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In June last year, the biennial Street Count of rough-sleepers confirmed what was obvious to many who live or work in the Melbourne CBD – the number of homeless people has risen astronomically. Official Street Count figures showed an unprecedented increase of 74 per cent since the previous tally.
This figure accounts for the most visible kind of homeless person. More difficult to quantify are the ‘hidden homeless’. The people who couch-surf, live in cars or stay in dangerous or improvised forms of temporary accommodation – largely out of sight and out of mind.
How do we apply targeted solutions for homeless people with different needs? What is the relationship between homelessness and gentrification? How does media coverage stigmatise and entrench homelessness? What is the ‘Housing First’ theory and how does it work? In a full hour of audience Q&A, we’ll delve into some complex problems that demand urgent solutions.
Madeleine Morris is a Melbourne-based reporter for ABC television’s 7.30. She was formerly a presenter for the BBC in London and reported from dozens of countries before returning to her native Australia. She is the author of Guilt-Free Bottle-Feeding: Why Your Formula-Fed Baby Can Grow Up To Be Happy, Healthy and Smart, published by Finch.
Jenny Smith has had a long and distinguished career in the public sector and has well over 20 years of experience in leadership and management. She has worked in policy, management, government and in service delivery, and in health, mental health, and community health sectors. Jenny joined the Council to Homeless Persons (CHP) in 2011, following her role as General Manager Medical Services at St Vincent’s in Fitzroy. There her responsibilities included emergency demand, addiction medicine, correctional health and mental health.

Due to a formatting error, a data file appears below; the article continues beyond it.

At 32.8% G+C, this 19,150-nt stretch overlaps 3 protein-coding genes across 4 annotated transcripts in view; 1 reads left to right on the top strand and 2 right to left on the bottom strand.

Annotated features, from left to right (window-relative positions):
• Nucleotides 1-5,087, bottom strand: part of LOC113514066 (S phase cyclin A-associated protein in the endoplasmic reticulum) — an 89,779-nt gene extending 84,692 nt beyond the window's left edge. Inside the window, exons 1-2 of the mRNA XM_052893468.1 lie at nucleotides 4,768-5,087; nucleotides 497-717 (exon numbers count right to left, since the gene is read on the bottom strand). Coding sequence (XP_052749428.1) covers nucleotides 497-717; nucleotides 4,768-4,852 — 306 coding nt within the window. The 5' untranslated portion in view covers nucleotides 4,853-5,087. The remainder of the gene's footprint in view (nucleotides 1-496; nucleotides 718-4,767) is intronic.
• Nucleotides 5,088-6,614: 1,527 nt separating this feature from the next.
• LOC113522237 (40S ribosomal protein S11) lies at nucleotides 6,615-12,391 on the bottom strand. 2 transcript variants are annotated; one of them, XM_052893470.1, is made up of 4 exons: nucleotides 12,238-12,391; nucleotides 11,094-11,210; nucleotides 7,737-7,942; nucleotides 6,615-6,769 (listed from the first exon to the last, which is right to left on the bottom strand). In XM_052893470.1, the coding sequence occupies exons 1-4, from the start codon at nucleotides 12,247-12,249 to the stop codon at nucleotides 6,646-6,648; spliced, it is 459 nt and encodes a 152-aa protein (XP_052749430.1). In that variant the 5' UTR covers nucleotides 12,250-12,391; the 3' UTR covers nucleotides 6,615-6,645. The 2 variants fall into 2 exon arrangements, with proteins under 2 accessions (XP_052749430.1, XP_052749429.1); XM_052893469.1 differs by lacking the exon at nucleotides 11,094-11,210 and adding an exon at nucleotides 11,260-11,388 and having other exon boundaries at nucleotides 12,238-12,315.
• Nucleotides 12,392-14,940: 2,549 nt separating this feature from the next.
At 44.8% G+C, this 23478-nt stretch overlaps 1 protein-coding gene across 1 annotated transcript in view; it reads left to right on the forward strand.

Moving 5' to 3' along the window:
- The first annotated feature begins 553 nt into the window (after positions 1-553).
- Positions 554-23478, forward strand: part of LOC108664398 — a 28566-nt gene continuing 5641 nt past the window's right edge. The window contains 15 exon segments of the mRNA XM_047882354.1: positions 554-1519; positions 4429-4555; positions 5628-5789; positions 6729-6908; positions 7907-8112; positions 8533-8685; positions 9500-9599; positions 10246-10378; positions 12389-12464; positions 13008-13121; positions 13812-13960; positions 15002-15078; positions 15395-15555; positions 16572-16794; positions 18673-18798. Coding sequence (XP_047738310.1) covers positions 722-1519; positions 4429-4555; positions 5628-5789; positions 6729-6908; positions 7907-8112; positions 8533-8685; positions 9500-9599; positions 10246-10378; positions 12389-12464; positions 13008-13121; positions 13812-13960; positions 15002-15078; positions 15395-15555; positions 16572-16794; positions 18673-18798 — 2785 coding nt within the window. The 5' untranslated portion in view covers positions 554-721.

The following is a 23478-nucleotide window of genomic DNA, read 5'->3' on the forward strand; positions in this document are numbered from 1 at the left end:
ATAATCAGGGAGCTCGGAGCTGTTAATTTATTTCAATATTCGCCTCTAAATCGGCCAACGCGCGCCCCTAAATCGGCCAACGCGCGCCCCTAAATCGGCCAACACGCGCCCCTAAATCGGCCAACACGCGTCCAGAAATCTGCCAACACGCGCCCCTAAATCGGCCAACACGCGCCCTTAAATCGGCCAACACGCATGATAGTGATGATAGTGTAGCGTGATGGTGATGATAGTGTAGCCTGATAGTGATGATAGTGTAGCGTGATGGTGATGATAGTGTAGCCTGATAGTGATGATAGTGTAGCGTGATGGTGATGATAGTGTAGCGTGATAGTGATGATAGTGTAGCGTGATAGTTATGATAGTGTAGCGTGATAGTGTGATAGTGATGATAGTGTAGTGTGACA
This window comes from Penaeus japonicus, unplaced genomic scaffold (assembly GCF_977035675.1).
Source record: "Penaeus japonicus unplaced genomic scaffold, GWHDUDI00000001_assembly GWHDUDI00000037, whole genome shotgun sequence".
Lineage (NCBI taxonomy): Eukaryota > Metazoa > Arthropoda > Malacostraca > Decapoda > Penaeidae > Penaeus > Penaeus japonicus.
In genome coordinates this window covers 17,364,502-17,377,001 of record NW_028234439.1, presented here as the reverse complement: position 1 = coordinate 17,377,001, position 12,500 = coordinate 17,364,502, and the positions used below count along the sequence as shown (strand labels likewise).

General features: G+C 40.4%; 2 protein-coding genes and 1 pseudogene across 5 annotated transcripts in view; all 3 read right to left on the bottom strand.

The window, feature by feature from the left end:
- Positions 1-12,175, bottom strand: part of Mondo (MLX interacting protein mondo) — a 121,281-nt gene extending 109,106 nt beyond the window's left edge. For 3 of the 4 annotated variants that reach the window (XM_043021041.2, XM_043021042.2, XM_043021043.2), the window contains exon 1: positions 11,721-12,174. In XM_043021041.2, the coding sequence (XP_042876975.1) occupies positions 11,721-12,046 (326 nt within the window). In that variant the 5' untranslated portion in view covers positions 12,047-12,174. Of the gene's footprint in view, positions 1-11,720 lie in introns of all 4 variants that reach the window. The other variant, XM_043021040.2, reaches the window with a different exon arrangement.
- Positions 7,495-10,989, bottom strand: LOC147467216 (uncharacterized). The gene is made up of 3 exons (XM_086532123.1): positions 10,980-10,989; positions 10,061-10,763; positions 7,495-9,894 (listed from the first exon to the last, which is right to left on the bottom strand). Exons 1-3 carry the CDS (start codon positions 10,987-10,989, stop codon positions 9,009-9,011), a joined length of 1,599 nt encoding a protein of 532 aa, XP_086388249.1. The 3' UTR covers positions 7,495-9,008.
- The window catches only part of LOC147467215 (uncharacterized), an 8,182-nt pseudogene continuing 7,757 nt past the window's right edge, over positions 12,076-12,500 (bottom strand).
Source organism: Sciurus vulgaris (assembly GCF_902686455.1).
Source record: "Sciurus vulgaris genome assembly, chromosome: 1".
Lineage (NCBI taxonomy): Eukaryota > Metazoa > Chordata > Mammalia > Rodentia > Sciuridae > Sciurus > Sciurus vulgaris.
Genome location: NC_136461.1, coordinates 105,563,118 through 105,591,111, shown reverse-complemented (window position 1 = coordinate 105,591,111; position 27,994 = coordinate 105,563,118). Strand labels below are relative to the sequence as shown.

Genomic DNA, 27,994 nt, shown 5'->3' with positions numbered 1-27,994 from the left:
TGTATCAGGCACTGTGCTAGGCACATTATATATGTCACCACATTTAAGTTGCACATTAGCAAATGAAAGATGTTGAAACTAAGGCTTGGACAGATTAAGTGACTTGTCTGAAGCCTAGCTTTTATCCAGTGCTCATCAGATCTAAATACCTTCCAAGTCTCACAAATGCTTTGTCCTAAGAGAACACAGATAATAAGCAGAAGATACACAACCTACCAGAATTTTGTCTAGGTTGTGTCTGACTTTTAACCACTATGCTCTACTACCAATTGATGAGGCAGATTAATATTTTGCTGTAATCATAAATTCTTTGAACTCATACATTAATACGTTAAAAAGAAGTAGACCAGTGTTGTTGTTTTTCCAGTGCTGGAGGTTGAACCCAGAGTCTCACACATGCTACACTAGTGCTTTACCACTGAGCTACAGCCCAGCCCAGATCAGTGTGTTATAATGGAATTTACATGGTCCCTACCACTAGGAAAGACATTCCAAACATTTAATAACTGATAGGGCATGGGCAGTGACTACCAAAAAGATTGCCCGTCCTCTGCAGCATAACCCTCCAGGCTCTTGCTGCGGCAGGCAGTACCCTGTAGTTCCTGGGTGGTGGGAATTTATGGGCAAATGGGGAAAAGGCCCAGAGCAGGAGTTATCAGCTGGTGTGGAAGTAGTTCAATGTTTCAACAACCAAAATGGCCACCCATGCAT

Jenny is passionate about applying her skills and experience to ending homelessness in Victoria and about working in partnership with those who have experienced homelessness, the specialist homelessness sector, government and the philanthropic and corporate communities.
Erika, 57, has worked in various occupations, including as an aged care worker. When she lost her employment some years ago, she became homeless, sleeping rough on the streets of St Kilda in Melbourne and then moving into precarious accommodation in a private rooming house. Today she lives in public housing and is a passionate advocate for homeless people. She is a volunteer with Vincentcare and for the Council to Homeless Persons.
Michael Perusco was appointed Chief Executive of Yarra Community Housing (YCH) in October 2015. YCH recently merged with Urban Communities Limited and is Victoria’s largest provider of community housing. YCH has a particular focus on housing people with a history of homelessness and disadvantage.
Lucy Adams is the manager and principal lawyer of Justice Connect Homeless Law, a specialist legal service for Victorians who are homeless or at risk of homelessness.
In 2013, Lucy undertook a Churchill Fellowship, travelling to nine international cities and speaking with 60 experts about homelessness and the regulation of public space. Her work with Homeless Law is focussed on preventing homelessness and reducing the negative impact of the law on people experiencing homelessness. In 2016, she was the Law Institute of Victoria’s Community Lawyer of the Year.
When you think ‘question time’, perhaps you picture rowdy politicians cussing each other out. But in our regular series, we’re putting the dignity back into proceedings … along with a generous amount of time. It’s one full hour of pure Q&A between you, our audience, moderator Madeleine Morris, and a panel of experts in the evening’s chosen field of inquiry. Get informed about the key issues of our time. BYO hot potatoes and burning questions.
Hosted by Madeleine Morris.